With the launch of my new CD, eight years after my last one, I’m thinking back to my other CD and concert experiences. I’m not proud to say that my mind goes to the negative ones first. I’m not sure why I do this, but I’m unconsciously bringing up scenes and situations that made me very upset at the time – maybe it’s a way of tamping down my excitement and optimism about this new release?
I realize as I’m doing this that it’s a bad thing. Very bad. It’s horrible to focus on the concept of “who didn’t come to the concert” instead of being grateful for the ones that did. One incident in particular comes to mind: I was performing a concert with my band at a venue that was literally within walking distance to one of my friend’s homes. We talked several times about how great it was that it was so close, she assured me how much she was looking forward to it and how the whole family was going to love walking down the street to attend. So you can imagine my surprise when the concert doors opened, and this family was nowhere to be found. Not at the beginning, not at intermission, not at the end. When I saw her a few days later and I asked her about it, she responded, “Oh yeah…well we had the time blocked off on the calendar so we went to a movie instead.” What?! You went to a movie, that you could have seen any time, instead of coming to my show, which was so convenient for you AND to which you promised me you would come? Needless to say, I was very hurt, but at least this showed me that she was not going to be the kind of friend that I needed or wanted in my life.
Now here’s what I should have remembered about this concert instead: The groups of people who were dancing in the aisles, literally, starting at halfway through the second set and continuing all the way through the end. The entire audience rising to their feet, clapping and singing along to the final encore. The giant smiles on people’s faces as they were sitting there enjoying the music and the whole, uplifting concert experience. Why didn’t I think of these images first?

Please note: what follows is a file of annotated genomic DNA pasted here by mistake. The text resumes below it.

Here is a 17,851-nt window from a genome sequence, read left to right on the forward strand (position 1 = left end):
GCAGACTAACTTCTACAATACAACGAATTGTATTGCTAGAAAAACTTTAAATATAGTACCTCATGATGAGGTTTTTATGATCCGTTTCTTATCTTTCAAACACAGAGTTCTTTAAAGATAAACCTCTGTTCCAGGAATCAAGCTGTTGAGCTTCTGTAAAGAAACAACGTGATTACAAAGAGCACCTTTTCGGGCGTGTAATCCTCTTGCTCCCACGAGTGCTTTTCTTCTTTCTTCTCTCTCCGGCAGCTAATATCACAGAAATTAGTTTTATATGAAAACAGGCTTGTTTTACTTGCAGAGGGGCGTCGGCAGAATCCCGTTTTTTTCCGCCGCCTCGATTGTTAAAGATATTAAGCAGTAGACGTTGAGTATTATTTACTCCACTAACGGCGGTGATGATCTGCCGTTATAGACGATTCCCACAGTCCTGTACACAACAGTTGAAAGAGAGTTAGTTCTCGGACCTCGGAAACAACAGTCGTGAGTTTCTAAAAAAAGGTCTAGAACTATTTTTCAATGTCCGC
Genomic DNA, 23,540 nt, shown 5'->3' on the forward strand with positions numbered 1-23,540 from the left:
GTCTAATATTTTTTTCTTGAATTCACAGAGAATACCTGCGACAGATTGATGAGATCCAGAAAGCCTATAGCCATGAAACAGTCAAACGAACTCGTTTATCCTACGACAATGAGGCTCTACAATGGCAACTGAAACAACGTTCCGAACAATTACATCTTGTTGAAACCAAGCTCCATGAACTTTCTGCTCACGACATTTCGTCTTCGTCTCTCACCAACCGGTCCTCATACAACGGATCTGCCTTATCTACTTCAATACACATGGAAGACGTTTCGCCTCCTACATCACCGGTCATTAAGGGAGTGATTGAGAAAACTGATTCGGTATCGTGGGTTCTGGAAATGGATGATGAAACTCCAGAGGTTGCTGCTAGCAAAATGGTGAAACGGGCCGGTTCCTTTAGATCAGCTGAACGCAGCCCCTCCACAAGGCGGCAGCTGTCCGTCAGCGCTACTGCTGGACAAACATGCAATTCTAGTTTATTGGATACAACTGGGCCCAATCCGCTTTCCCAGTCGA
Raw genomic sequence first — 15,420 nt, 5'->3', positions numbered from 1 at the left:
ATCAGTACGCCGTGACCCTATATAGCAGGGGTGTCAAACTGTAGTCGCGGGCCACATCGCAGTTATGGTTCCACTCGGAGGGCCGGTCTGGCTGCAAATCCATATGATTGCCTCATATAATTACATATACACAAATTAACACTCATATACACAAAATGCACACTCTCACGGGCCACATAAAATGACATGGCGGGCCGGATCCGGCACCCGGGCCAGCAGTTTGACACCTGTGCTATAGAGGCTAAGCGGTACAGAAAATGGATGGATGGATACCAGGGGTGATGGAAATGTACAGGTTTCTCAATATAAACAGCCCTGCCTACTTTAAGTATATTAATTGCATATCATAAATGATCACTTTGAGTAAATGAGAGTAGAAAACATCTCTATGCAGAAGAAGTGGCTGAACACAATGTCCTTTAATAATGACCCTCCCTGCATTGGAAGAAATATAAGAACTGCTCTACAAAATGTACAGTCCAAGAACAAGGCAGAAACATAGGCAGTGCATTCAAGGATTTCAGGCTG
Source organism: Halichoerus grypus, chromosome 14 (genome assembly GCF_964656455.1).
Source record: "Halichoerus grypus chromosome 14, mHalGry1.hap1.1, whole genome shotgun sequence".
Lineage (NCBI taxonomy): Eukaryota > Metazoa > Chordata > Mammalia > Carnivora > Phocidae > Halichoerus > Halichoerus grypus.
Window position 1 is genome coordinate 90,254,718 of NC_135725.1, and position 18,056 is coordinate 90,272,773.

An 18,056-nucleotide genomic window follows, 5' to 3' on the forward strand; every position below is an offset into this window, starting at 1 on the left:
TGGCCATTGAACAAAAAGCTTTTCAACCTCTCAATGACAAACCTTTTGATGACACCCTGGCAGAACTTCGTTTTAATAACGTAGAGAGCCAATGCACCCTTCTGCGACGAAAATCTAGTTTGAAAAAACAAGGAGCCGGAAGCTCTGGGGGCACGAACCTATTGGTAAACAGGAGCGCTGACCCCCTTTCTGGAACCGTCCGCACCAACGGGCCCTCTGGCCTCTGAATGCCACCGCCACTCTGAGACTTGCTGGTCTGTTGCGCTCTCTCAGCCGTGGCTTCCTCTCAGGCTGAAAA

As I look back I can find that for every disappointing experience, there are many more good ones that make up for them. I worked with this one producer years ago who pretty much told me that my guitar playing wasn’t worth recording and my voice was nothing to be inspired by either. What ultimately happened from this album? One of my songs has been played for years at a women’s correctional facility in Oregon every night at “Lights Out” to help comfort the mothers there who can’t be with their children at bedtime. Another one of my songs was played for a dying wife by a man who couldn’t find the words to express to her on her deathbed how much he loved her.
I was performing an outdoor concert in Boston and the organizers were disappointed by the lower than average turnout. I was feeling bummed about it too until I was told that one of the attendees said to the person next to her, “I don’t know who this singer is, but her voice makes me soar to the sky!”
Recently I had a person interrupt a teaching session where a group of 30 kids were smiling and singing with all of their might to tell me that the enthusiasm and joy were too loud and disturbing. The song we were singing? It’s one of mine that helped a 6 year old boy with special needs to speak his first words ever.
It can be very difficult to put out a piece of art that you have created from your soul because it opens you up to criticism and hurtful words and actions. But those of us who need to create art know that the beauty of it is in the sharing. It would be much easier for me to keep all of my music to myself, but the transcendent nature of art and music is one of the most beautiful and spiritual things in the world. As Aristotle said, “To avoid criticism, say nothing, do nothing, be nothing.”
So as I throw this new creation of mine into the world I am going to focus on the good, not the critics. I will remember that I would rather be contributing music and light and creativity and inspiration into the world, than contributing nothing. At least for me, a thick skin is better than a closed heart.